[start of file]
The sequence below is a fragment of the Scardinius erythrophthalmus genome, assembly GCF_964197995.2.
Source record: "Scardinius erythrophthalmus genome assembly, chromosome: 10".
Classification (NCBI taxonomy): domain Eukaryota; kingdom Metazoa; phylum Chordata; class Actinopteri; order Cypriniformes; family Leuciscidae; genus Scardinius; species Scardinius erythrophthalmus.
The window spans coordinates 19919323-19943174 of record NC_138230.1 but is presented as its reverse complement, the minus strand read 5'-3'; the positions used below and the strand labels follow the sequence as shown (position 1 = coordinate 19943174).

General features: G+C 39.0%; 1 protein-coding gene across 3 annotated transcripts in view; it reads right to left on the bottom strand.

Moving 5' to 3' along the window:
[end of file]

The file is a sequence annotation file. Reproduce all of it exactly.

The sequence below is a fragment of the Scardinius erythrophthalmus genome, assembly GCF_964197995.2.
Source record: "Scardinius erythrophthalmus genome assembly, chromosome: 10".
Classification (NCBI taxonomy): domain Eukaryota; kingdom Metazoa; phylum Chordata; class Actinopteri; order Cypriniformes; family Leuciscidae; genus Scardinius; species Scardinius erythrophthalmus.
The window spans coordinates 19919323-19943174 of record NC_138230.1 but is presented as its reverse complement, the minus strand read 5'-3'; the positions used below and the strand labels follow the sequence as shown (position 1 = coordinate 19943174).

General features: G+C 39.0%; 1 protein-coding gene across 3 annotated transcripts in view; it reads right to left on the bottom strand.

Moving 5' to 3' along the window: